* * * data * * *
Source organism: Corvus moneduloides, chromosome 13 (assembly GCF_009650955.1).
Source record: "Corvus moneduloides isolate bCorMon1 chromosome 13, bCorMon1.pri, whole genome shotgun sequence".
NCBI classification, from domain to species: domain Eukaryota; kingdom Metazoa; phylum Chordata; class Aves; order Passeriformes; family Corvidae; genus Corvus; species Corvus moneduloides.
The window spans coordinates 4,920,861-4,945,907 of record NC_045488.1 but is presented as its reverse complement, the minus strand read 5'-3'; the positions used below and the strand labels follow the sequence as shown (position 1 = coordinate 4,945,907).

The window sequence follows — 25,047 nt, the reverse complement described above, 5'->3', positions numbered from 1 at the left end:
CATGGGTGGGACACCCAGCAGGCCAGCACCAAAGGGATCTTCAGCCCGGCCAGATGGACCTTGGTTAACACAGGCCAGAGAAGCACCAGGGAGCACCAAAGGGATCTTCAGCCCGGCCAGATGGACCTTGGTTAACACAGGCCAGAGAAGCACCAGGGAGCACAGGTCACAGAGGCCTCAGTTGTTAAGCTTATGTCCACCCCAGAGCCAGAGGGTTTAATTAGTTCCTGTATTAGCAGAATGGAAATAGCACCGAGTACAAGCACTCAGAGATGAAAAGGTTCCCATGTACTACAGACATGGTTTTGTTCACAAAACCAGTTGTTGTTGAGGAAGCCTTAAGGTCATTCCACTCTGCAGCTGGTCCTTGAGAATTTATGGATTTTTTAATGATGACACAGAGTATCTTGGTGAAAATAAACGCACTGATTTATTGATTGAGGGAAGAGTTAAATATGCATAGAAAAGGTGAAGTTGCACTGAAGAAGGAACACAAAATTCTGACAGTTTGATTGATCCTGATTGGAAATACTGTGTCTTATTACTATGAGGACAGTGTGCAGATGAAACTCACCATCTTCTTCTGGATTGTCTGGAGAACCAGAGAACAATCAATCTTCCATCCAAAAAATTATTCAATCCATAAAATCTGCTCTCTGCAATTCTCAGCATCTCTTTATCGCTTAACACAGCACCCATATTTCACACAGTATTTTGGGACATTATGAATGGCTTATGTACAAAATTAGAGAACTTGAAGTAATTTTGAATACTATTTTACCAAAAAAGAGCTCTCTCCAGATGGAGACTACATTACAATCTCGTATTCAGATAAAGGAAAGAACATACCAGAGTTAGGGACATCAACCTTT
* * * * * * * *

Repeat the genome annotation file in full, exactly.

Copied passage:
Source organism: Corvus moneduloides, chromosome 13 (assembly GCF_009650955.1).
Source record: "Corvus moneduloides isolate bCorMon1 chromosome 13, bCorMon1.pri, whole genome shotgun sequence".
NCBI classification, from domain to species: domain Eukaryota; kingdom Metazoa; phylum Chordata; class Aves; order Passeriformes; family Corvidae; genus Corvus; species Corvus moneduloides.
The window spans coordinates 4,920,861-4,945,907 of record NC_045488.1 but is presented as its reverse complement, the minus strand read 5'-3'; the positions used below and the strand labels follow the sequence as shown (position 1 = coordinate 4,945,907).

The window sequence follows — 25,047 nt, the reverse complement described above, 5'->3', positions numbered from 1 at the left end:
CATGGGTGGGACACCCAGCAGGCCAGCACCAAAGGGATCTTCAGCCCGGCCAGATGGACCTTGGTTAACACAGGCCAGAGAAGCACCAGGGAGCACCAAAGGGATCTTCAGCCCGGCCAGATGGACCTTGGTTAACACAGGCCAGAGAAGCACCAGGGAGCACAGGTCACAGAGGCCTCAGTTGTTAAGCTTATGTCCACCCCAGAGCCAGAGGGTTTAATTAGTTCCTGTATTAGCAGAATGGAAATAGCACCGAGTACAAGCACTCAGAGATGAAAAGGTTCCCATGTACTACAGACATGGTTTTGTTCACAAAACCAGTTGTTGTTGAGGAAGCCTTAAGGTCATTCCACTCTGCAGCTGGTCCTTGAGAATTTATGGATTTTTTAATGATGACACAGAGTATCTTGGTGAAAATAAACGCACTGATTTATTGATTGAGGGAAGAGTTAAATATGCATAGAAAAGGTGAAGTTGCACTGAAGAAGGAACACAAAATTCTGACAGTTTGATTGATCCTGATTGGAAATACTGTGTCTTATTACTATGAGGACAGTGTGCAGATGAAACTCACCATCTTCTTCTGGATTGTCTGGAGAACCAGAGAACAATCAATCTTCCATCCAAAAAATTATTCAATCCATAAAATCTGCTCTCTGCAATTCTCAGCATCTCTTTATCGCTTAACACAGCACCCATATTTCACACAGTATTTTGGGACATTATGAATGGCTTATGTACAAAATTAGAGAACTTGAAGTAATTTTGAATACTATTTTACCAAAAAAGAGCTCTCTCCAGATGGAGACTACATTACAATCTCGTATTCAGATAAAGGAAAGAACATACCAGAGTTAGGGACATCAACCTTT